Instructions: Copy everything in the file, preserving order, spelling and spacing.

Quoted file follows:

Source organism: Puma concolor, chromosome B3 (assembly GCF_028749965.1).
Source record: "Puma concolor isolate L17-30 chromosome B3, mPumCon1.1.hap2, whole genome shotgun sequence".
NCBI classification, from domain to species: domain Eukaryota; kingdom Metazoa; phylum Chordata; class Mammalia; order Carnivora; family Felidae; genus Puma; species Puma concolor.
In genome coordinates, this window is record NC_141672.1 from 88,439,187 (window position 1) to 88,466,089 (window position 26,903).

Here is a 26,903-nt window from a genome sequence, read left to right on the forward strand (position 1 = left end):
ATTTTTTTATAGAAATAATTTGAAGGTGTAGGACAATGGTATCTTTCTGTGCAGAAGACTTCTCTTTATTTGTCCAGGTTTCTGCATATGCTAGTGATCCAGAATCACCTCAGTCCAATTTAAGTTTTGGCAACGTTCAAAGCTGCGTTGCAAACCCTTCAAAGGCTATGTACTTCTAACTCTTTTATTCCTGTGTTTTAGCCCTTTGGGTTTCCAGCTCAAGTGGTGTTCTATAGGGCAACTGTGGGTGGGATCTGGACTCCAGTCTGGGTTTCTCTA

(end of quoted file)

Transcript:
Source organism: Puma concolor, chromosome B3 (assembly GCF_028749965.1).
Source record: "Puma concolor isolate L17-30 chromosome B3, mPumCon1.1.hap2, whole genome shotgun sequence".
NCBI classification, from domain to species: domain Eukaryota; kingdom Metazoa; phylum Chordata; class Mammalia; order Carnivora; family Felidae; genus Puma; species Puma concolor.
In genome coordinates, this window is record NC_141672.1 from 88,439,187 (window position 1) to 88,466,089 (window position 26,903).

Here is a 26,903-nt window from a genome sequence, read left to right on the forward strand (position 1 = left end):
ATTTTTTTATAGAAATAATTTGAAGGTGTAGGACAATGGTATCTTTCTGTGCAGAAGACTTCTCTTTATTTGTCCAGGTTTCTGCATATGCTAGTGATCCAGAATCACCTCAGTCCAATTTAAGTTTTGGCAACGTTCAAAGCTGCGTTGCAAACCCTTCAAAGGCTATGTACTTCTAACTCTTTTATTCCTGTGTTTTAGCCCTTTGGGTTTCCAGCTCAAGTGGTGTTCTATAGGGCAACTGTGGGTGGGATCTGGACTCCAGTCTGGGTTTCTCTA